Unconventional Landscapes and Healing of Image - Soun Hong
Soun Hong Solo Exhibition
November 7th - December 9th, 2012
Savina Museum of Contemporary Art
Supported by Arts Council Korea (ARKO)
SIDESCAPE by Soun Hong
(Nov. 11 - Dec. 9 2012)
Soun Hong’s painting called Sidescape suggests a new perspective on landscape art which is stereotypical landscapes as we know.
His view of the traditional landscape is that it is merely a visual representation of a specific scene in nature using an arbitrary method.
A landscape is a combination of various components (such as mountains, trees, streets, and houses) which the artist’s eye plucks from the environment and puts into a frame according to the composition and formation which is considered to be acceptable at the time.
What's more, his Sidescape painting is a landscape which is composed of excerpts from a part of one image; it is a cropped, fragmented,deficient landscape. However, the source of this image is another image, not an actual scene in nature or an actual event.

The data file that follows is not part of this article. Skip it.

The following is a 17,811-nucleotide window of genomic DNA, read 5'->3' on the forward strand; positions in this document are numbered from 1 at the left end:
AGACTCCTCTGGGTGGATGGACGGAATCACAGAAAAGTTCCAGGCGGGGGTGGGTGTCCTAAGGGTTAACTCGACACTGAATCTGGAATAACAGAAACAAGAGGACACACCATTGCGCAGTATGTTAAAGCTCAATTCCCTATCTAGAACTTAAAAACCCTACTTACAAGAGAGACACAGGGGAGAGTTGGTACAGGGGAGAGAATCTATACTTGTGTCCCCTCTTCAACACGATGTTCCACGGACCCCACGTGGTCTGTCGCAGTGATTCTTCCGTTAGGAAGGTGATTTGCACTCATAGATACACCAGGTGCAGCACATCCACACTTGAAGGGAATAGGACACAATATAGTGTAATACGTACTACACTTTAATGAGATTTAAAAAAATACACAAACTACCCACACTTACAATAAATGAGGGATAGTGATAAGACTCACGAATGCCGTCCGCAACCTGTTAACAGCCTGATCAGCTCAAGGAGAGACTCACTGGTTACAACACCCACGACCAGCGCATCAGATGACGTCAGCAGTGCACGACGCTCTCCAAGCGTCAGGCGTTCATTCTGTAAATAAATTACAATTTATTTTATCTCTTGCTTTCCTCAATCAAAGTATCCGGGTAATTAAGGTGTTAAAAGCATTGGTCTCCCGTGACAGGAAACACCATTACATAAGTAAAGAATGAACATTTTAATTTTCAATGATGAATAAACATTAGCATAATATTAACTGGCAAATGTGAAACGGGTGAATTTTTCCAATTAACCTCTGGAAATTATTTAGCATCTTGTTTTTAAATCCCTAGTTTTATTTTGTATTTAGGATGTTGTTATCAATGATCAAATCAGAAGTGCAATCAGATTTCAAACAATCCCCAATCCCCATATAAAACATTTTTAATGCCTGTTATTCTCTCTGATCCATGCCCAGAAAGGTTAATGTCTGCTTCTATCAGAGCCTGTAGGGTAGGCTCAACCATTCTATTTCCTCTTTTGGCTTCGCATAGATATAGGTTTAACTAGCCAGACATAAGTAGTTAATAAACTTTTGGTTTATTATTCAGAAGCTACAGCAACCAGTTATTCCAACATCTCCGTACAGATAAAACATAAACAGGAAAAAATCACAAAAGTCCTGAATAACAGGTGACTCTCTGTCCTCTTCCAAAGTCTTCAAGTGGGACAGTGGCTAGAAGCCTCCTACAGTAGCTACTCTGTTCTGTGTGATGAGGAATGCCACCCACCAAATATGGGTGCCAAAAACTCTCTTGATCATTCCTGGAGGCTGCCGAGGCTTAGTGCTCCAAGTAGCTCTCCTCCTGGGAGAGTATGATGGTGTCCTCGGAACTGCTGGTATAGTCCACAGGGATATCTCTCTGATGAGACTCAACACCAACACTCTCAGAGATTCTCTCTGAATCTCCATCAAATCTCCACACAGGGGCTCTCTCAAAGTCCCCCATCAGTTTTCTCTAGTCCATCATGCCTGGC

In his painting, nature is not an unpredictable force. It is a contained element, similar to the way that information from internet or mass media can be captured and consumed at any time by any person. The event depicted in his painting is in a similar context.
The events that Sidescape has chosen are not something that the artist has collected while risking his life in the middle of a war on some deadly battlefield. The source of all those events is just a series of images. The source comes not from the origin of the events’, but from news footage of those events.
Sim, Sang Yong
PhD., Art History, Professer, Dongduk Women’s University
“Like our lives always do, a painting gets off the track of logic. As a painting, which is riddled with full of uncertainties, is interpreted in a logical constructs of a critic, the light of the painting fades away. Then, it becomes famous in a secular world.”
- Artist's Note -